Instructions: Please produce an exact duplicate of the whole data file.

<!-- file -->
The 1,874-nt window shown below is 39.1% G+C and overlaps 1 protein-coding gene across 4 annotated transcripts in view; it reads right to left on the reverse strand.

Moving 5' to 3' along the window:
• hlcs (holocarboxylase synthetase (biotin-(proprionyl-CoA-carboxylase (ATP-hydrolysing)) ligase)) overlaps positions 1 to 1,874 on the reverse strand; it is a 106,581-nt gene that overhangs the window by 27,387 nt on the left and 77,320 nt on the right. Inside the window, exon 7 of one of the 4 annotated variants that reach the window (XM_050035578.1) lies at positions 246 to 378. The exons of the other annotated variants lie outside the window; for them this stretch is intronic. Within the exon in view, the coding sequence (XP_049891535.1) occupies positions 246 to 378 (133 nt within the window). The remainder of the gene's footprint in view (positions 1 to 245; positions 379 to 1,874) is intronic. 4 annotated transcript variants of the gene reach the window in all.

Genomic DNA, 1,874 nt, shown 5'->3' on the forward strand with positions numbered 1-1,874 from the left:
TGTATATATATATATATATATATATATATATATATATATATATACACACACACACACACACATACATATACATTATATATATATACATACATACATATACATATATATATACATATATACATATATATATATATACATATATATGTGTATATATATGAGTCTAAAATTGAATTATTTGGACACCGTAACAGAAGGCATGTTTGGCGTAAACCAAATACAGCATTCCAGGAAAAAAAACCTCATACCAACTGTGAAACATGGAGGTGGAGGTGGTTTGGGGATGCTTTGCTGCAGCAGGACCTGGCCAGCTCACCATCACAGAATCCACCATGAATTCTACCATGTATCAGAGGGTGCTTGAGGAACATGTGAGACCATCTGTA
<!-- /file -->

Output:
The 1,874-nt window shown below is 39.1% G+C and overlaps 1 protein-coding gene across 4 annotated transcripts in view; it reads right to left on the reverse strand.

Moving 5' to 3' along the window:
• hlcs (holocarboxylase synthetase (biotin-(proprionyl-CoA-carboxylase (ATP-hydrolysing)) ligase)) overlaps positions 1 to 1,874 on the reverse strand; it is a 106,581-nt gene that overhangs the window by 27,387 nt on the left and 77,320 nt on the right. Inside the window, exon 7 of one of the 4 annotated variants that reach the window (XM_050035578.1) lies at positions 246 to 378. The exons of the other annotated variants lie outside the window; for them this stretch is intronic. Within the exon in view, the coding sequence (XP_049891535.1) occupies positions 246 to 378 (133 nt within the window). The remainder of the gene's footprint in view (positions 1 to 245; positions 379 to 1,874) is intronic. 4 annotated transcript variants of the gene reach the window in all.

Genomic DNA, 1,874 nt, shown 5'->3' on the forward strand with positions numbered 1-1,874 from the left:
TGTATATATATATATATATATATATATATATATATATATATATACACACACACACACACACATACATATACATTATATATATATACATACATACATATACATATATATATACATATATACATATATATATATATACATATATATGTGTATATATATGAGTCTAAAATTGAATTATTTGGACACCGTAACAGAAGGCATGTTTGGCGTAAACCAAATACAGCATTCCAGGAAAAAAAACCTCATACCAACTGTGAAACATGGAGGTGGAGGTGGTTTGGGGATGCTTTGCTGCAGCAGGACCTGGCCAGCTCACCATCACAGAATCCACCATGAATTCTACCATGTATCAGAGGGTGCTTGAGGAACATGTGAGACCATCTGTA